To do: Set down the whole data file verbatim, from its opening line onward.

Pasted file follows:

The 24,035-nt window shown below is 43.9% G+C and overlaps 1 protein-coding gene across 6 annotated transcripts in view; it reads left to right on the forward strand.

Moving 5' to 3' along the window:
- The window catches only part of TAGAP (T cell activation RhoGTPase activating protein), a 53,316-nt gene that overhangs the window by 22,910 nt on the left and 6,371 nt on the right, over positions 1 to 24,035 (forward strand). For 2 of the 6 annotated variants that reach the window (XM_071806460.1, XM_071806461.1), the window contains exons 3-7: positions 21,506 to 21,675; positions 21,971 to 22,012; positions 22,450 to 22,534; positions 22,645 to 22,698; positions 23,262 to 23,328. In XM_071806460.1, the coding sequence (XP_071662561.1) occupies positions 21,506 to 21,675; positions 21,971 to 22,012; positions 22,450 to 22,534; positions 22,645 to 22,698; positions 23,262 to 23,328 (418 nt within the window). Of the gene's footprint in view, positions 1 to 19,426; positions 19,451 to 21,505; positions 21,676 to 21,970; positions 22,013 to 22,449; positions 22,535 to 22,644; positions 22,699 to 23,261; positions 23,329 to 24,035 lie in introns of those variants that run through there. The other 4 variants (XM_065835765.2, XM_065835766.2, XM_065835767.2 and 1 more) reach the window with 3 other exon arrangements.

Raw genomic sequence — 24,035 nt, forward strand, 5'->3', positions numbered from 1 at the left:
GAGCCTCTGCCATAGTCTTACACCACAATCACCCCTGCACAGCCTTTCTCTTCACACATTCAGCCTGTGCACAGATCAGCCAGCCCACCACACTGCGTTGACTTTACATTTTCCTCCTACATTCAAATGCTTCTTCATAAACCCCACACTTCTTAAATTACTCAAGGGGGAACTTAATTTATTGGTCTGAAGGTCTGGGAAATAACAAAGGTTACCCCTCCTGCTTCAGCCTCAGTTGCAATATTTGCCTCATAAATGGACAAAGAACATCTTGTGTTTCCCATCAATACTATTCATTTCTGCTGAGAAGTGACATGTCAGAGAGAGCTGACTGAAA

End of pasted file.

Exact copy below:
The 24,035-nt window shown below is 43.9% G+C and overlaps 1 protein-coding gene across 6 annotated transcripts in view; it reads left to right on the forward strand.

Moving 5' to 3' along the window:
- The window catches only part of TAGAP (T cell activation RhoGTPase activating protein), a 53,316-nt gene that overhangs the window by 22,910 nt on the left and 6,371 nt on the right, over positions 1 to 24,035 (forward strand). For 2 of the 6 annotated variants that reach the window (XM_071806460.1, XM_071806461.1), the window contains exons 3-7: positions 21,506 to 21,675; positions 21,971 to 22,012; positions 22,450 to 22,534; positions 22,645 to 22,698; positions 23,262 to 23,328. In XM_071806460.1, the coding sequence (XP_071662561.1) occupies positions 21,506 to 21,675; positions 21,971 to 22,012; positions 22,450 to 22,534; positions 22,645 to 22,698; positions 23,262 to 23,328 (418 nt within the window). Of the gene's footprint in view, positions 1 to 19,426; positions 19,451 to 21,505; positions 21,676 to 21,970; positions 22,013 to 22,449; positions 22,535 to 22,644; positions 22,699 to 23,261; positions 23,329 to 24,035 lie in introns of those variants that run through there. The other 4 variants (XM_065835765.2, XM_065835766.2, XM_065835767.2 and 1 more) reach the window with 3 other exon arrangements.

Raw genomic sequence — 24,035 nt, forward strand, 5'->3', positions numbered from 1 at the left:
GAGCCTCTGCCATAGTCTTACACCACAATCACCCCTGCACAGCCTTTCTCTTCACACATTCAGCCTGTGCACAGATCAGCCAGCCCACCACACTGCGTTGACTTTACATTTTCCTCCTACATTCAAATGCTTCTTCATAAACCCCACACTTCTTAAATTACTCAAGGGGGAACTTAATTTATTGGTCTGAAGGTCTGGGAAATAACAAAGGTTACCCCTCCTGCTTCAGCCTCAGTTGCAATATTTGCCTCATAAATGGACAAAGAACATCTTGTGTTTCCCATCAATACTATTCATTTCTGCTGAGAAGTGACATGTCAGAGAGAGCTGACTGAAA